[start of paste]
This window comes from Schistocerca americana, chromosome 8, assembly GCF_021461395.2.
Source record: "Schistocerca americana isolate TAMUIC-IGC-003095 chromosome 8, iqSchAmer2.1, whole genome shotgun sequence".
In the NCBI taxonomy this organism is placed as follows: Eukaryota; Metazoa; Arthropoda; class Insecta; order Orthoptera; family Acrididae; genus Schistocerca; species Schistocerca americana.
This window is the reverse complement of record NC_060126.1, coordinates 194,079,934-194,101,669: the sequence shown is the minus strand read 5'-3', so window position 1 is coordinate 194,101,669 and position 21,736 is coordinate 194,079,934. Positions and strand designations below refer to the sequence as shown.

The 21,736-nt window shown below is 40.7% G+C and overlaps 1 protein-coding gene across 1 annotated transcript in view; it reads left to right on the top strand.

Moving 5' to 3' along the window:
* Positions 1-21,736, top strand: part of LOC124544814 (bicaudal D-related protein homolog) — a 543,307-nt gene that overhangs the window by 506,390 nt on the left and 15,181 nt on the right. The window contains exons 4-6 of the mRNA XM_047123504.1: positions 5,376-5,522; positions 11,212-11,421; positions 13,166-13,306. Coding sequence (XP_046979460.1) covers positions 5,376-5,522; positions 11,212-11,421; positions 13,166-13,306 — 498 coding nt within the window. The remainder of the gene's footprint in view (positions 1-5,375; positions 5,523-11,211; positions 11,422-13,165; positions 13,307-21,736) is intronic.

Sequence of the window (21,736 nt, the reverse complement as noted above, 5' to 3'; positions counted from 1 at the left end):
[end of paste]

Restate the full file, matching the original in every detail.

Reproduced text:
This window comes from Schistocerca americana, chromosome 8, assembly GCF_021461395.2.
Source record: "Schistocerca americana isolate TAMUIC-IGC-003095 chromosome 8, iqSchAmer2.1, whole genome shotgun sequence".
In the NCBI taxonomy this organism is placed as follows: Eukaryota; Metazoa; Arthropoda; class Insecta; order Orthoptera; family Acrididae; genus Schistocerca; species Schistocerca americana.
This window is the reverse complement of record NC_060126.1, coordinates 194,079,934-194,101,669: the sequence shown is the minus strand read 5'-3', so window position 1 is coordinate 194,101,669 and position 21,736 is coordinate 194,079,934. Positions and strand designations below refer to the sequence as shown.

The 21,736-nt window shown below is 40.7% G+C and overlaps 1 protein-coding gene across 1 annotated transcript in view; it reads left to right on the top strand.

Moving 5' to 3' along the window:
* Positions 1-21,736, top strand: part of LOC124544814 (bicaudal D-related protein homolog) — a 543,307-nt gene that overhangs the window by 506,390 nt on the left and 15,181 nt on the right. The window contains exons 4-6 of the mRNA XM_047123504.1: positions 5,376-5,522; positions 11,212-11,421; positions 13,166-13,306. Coding sequence (XP_046979460.1) covers positions 5,376-5,522; positions 11,212-11,421; positions 13,166-13,306 — 498 coding nt within the window. The remainder of the gene's footprint in view (positions 1-5,375; positions 5,523-11,211; positions 11,422-13,165; positions 13,307-21,736) is intronic.

Sequence of the window (21,736 nt, the reverse complement as noted above, 5' to 3'; positions counted from 1 at the left end):